Congratulations on the job interview! You’re probably already studying up on common interview questions and researching the company and your interviewers' backgrounds (right?!). Maybe you've already rehearsed your spiel about why you're the best candidate for the job over and over staring in the mirror or roping in your roommate as an audience.
But have you thought about how you’ll answer the question, “Why do you want to work here?” Your response can make or break your chances of securing a seat at that vacant desk. Learn why employers ask, how you should answer it and exactly what not to say when answering.
It's hardly surprising that an interviewer will ask you why you want to work for their company in particular. They want to know that you’re genuinely interested in the company and its vision, as opposed to just any job. And they want to see that you’ve done your homework enough to know why you’re interested in the company and its vision. Sometimes, this is the last question you’ll be asked by interviewers as you wrap up the conversation, which is why it’s especially critical to have a strong answer. And if you don’t get asked it, you should still proactively share this information throughout and particularly toward the end of an interview to reinforce your desire to work for the company. After all, a potential employer wants to hire a candidate who’s excited and motivated to work for them rather than someone who seems disinterested and ready to bolt.
You can’t know if you’re interested in applying for a job without doing some research on the company that’s hiring. And you definitely can’t know if you want to put in all that effort to prepare for and go through with the interview process or potentially accept an offer if you don’t know much about the organization. Interviewers want to see you’ve been diligent and thoughtful enough to consider why you want to be part of their company vs. any other.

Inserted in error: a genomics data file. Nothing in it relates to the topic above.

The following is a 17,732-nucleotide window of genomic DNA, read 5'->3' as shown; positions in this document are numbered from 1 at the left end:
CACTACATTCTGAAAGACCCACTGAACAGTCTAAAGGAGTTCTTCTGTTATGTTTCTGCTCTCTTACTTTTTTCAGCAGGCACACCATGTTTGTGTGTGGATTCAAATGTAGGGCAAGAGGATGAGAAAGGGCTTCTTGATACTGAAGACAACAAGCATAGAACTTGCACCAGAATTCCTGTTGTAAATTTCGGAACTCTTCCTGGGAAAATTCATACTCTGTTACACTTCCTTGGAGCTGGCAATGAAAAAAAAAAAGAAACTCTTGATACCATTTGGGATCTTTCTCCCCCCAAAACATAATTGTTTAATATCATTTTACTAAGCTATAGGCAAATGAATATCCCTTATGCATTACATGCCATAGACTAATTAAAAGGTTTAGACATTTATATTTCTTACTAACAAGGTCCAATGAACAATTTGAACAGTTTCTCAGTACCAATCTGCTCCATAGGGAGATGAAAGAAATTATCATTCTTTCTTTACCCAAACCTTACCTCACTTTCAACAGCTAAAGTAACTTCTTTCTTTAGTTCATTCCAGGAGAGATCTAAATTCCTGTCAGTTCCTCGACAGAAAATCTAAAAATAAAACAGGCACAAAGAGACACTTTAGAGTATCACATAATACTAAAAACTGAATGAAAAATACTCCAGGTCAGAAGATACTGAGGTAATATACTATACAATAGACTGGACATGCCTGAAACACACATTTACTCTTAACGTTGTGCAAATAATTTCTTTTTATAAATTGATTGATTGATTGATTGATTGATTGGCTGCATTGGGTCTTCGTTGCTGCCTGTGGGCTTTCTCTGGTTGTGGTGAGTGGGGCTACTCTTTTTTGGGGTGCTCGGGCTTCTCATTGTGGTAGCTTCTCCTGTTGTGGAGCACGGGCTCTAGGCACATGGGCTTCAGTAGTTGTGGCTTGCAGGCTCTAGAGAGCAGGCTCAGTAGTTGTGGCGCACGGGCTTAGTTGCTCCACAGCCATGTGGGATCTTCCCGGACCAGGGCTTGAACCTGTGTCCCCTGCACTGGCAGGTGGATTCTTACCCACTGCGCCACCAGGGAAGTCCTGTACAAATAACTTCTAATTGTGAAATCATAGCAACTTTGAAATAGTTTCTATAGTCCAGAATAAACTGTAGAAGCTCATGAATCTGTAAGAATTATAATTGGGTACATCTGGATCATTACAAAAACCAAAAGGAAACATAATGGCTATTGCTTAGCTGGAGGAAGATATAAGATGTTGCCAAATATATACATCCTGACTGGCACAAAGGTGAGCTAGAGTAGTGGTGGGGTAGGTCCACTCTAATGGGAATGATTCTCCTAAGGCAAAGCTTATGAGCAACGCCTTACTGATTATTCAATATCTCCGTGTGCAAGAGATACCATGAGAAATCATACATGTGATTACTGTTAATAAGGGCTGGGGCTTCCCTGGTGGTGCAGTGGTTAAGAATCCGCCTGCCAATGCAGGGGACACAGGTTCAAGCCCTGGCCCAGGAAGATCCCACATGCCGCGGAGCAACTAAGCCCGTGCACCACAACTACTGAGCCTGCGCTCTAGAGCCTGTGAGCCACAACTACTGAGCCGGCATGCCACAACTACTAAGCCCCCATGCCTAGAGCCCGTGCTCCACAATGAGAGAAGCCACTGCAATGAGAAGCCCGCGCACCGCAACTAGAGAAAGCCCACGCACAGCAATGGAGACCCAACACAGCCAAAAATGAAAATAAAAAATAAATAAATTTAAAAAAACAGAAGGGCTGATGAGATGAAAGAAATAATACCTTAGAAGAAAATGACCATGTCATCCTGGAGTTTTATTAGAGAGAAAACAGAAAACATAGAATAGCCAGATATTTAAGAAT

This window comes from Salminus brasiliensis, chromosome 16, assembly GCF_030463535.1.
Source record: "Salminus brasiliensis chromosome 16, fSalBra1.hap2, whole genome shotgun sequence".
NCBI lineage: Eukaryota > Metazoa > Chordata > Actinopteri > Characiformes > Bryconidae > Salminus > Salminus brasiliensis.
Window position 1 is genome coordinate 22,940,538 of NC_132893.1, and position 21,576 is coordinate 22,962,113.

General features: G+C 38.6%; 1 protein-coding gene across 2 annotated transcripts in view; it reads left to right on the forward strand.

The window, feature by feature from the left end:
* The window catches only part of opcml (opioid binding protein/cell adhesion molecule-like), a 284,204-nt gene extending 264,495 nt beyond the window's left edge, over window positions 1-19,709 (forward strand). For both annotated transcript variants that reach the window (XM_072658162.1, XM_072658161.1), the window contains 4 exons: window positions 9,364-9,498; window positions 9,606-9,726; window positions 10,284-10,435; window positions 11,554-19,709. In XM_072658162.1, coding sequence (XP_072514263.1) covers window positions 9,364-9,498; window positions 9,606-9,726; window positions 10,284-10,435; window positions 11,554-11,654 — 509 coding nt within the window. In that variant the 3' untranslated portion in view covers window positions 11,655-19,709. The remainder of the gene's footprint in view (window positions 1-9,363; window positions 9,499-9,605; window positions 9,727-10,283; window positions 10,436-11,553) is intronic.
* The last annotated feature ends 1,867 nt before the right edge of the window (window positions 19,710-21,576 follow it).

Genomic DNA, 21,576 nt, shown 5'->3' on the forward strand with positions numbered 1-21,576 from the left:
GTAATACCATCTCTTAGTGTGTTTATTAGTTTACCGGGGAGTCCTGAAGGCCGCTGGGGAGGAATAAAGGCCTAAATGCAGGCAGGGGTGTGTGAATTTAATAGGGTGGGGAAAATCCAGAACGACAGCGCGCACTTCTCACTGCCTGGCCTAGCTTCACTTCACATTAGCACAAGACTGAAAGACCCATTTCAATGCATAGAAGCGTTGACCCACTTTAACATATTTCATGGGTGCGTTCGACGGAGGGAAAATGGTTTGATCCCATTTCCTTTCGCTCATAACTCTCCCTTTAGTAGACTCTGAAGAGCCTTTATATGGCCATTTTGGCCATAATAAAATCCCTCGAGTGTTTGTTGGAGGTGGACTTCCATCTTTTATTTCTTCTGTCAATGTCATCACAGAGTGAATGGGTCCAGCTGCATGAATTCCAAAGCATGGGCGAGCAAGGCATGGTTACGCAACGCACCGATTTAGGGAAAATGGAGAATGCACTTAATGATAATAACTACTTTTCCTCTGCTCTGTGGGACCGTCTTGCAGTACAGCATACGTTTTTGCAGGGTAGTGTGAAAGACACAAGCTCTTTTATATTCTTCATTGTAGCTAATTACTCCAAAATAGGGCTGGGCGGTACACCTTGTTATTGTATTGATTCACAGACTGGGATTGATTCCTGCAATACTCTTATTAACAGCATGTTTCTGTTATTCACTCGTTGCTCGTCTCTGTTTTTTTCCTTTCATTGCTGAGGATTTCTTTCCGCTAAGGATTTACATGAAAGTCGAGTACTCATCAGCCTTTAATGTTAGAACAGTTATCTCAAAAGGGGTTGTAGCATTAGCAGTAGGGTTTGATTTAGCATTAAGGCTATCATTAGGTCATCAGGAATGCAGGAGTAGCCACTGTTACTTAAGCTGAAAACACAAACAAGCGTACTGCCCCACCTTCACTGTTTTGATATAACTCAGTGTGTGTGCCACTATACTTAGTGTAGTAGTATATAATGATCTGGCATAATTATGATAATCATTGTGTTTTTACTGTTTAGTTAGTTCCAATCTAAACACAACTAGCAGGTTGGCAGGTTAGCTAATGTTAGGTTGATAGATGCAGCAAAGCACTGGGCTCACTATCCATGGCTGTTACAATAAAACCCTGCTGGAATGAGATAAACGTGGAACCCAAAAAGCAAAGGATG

Career coach Jane Scudder recommends doing all of your interview prep in writing, “It’s been proven that the act of writing something down helps us remember it. Plus, it’s one of the best ways to organize your thoughts.” So actually put pen to paper (or fingers to keyboard) and write (or type) your research out.
Your interviewers will be able to sniff out a generic or recycled statement right away — so make sure what you say is specific and unique to each place you interview with, as career coach Lily Zhang writes for The Muse. Explain that you want to be part of the company because you're impressed, inspired, motivated or compelled in some way by their mission, company culture, values or otherwise.
For example, saying that “your values align with my own personal values” simply won’t cut it. Take it a step further and include details from the research you’ve done. You might include something like:
“The accessibility standards at Ivy & Stone Co. align with my own personal values of supporting companies who go out of their way to prioritize accessible features in their messaging, including the use of closed and open captions in video campaigns.”
In a job interview, “Every answer that you give is an opportunity for them to understand how you’re going to contribute and how you’re going to add value,” says Eloise Eonnet, career coach and director of Coach Connect at The Muse. When answering this question, you want to ensure that you understand the company, its past accomplishments and future goals well. Follow these three simple tips to put together a persuasive answer:
Then connect the dots for your interviewer. Take what you know from your research and any previous interviews about the values and goals of the company overall — or better yet, the department, team, or employees you’d be working with — and tie those to your specific skills and career goals.
“You want to make sure that you’re clear on what you bring to the table and how you’re going to contribute,” Eonnet says. For example, if you’re hoping to work for Albatross Industries on their sustainability team, you’ll want to tie your skills and experience in with how you can help the company reach their goals. Your answer might include something like:
“I’m hoping to contribute my years of manufacturing experience to help Albatross Industries reach their goal of zero-waste production by 2026.”